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Roger McNamee, IP TV and The Importance of Getting Along

Newnormal_1At the recent Digital Hollywood session on media platform economics, moderator Steve Bradbury asked the panel and the attendees what IPTV subscriber numbers would look like in 2009. I was easily the most pessimistic - even with a couple million subscribers today, I thought the number was going to be well south of the 17 million projection.


I point to the dismal adoption rate of VOIP, and the basic costs of programing (registration required), especially with pro sports - a unique business that has its own problems at the moment. The good news for IPTV is that video screens are about to get really, really cheap...which could augur a tipping point (subscription required) for entirely new places to put displays. 

That reminded me to re-read Roger McNamee's extensive blogs on the subject. After reading through his thoughts on industry constraints and Akimbo, Brightcove and Grokster, I had the following reaction.

First, sports has been a critical component in pretty much every successful TV franchise. I'm concerned that sports programing doesn't cache well on IP, since fans tend to like their sports live. Moreover, usage rights are going to be tied up in national and local sports networks like ESPN and Fox Sports in the short term, to a few local sports franchises in the medium term, and with the leagues themselves in the long term. This hodgepodge is going to make it really hard for IPTV providers to provide a simple licensing proposition for local programing - something the satellite providers only solved after years of work securing rights with local broadcast affiliates and launching more satellites. And without a simple licensing proposition that works nationwide, innovators like Brightcove are going to have a hard time aggregating enough sports content of any length to influence this critical segment.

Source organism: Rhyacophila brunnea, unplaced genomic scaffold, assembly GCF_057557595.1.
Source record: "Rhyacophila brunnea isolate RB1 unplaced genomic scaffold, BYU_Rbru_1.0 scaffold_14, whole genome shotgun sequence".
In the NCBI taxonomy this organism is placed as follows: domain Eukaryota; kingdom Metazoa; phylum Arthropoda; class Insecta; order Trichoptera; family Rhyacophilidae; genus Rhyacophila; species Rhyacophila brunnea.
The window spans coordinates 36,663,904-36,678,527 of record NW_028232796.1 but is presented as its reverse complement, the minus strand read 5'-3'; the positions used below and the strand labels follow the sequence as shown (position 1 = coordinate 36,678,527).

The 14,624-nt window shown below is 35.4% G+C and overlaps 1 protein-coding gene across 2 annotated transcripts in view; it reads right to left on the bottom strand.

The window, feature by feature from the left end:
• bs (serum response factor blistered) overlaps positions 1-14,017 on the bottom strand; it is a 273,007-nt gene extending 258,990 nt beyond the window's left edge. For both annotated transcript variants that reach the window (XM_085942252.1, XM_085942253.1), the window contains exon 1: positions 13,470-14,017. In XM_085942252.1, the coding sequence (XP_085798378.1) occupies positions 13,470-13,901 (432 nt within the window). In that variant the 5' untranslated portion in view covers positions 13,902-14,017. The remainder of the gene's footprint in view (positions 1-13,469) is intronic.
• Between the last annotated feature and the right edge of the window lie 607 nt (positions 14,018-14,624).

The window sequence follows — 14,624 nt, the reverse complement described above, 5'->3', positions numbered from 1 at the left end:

I'm also concerned that for the studios, the jury is still out on when technologies like video on demand, digital video recorders and high-definition television will become significant moneymakers. So long as those questions remain unanswered, studios are going to be less willing to invest significant resources in IPTV platform support. To their credit, studios have been getting smarter about the tradeoffs. As Steve pointed out in the panel, today's studio is mostly managed by TV executives, not film. (That's not a knock on film people, but an acknowledgement that understanding the balance between programing and advertising revenues is more important than ever.) But they're still a million miles away from grokking P2P enough to build it into the DNA of distribution. Perhaps the carriers will get frustrated and conclude that the only solution is to negotiate studio exclusives the Japanese way and try to purchase an influential studio. (Just kidding.)

Studios are much like luxury brands - counterfeiting is destroying their businesses. They've upgraded their management and actually understand the oft-repeated analogy of the current situation to VHS. Yet the technology guys still come in, sometimes copping a hell of an attitude, and why not?  "They're changing the world!"


I think there's been a lot of finger pointing on both sides. IMHO, the best way for the carriers and technology guys to move forward is to learn from missteps from Google (and before that, Microsoft, and before that, AOL) and change their approach. Put your charismatic leaders on a leash (I keed, I keed), be a bit more humble, and make it easier for the studios to understand how your technology is going to impact their business. Be willing to be creative in how your technology is used. For example, I'd urge the Akimbo guys to consider adding commercial video services (i.e., distribution to retail locations and professional offices) to their residential offering. 

It's a simple task to make things complex, but a complex task to make things simple.

Link: Roger McNamee's Video on the Internet series, parts -I-, -II-, -III-, -IV- and -V-


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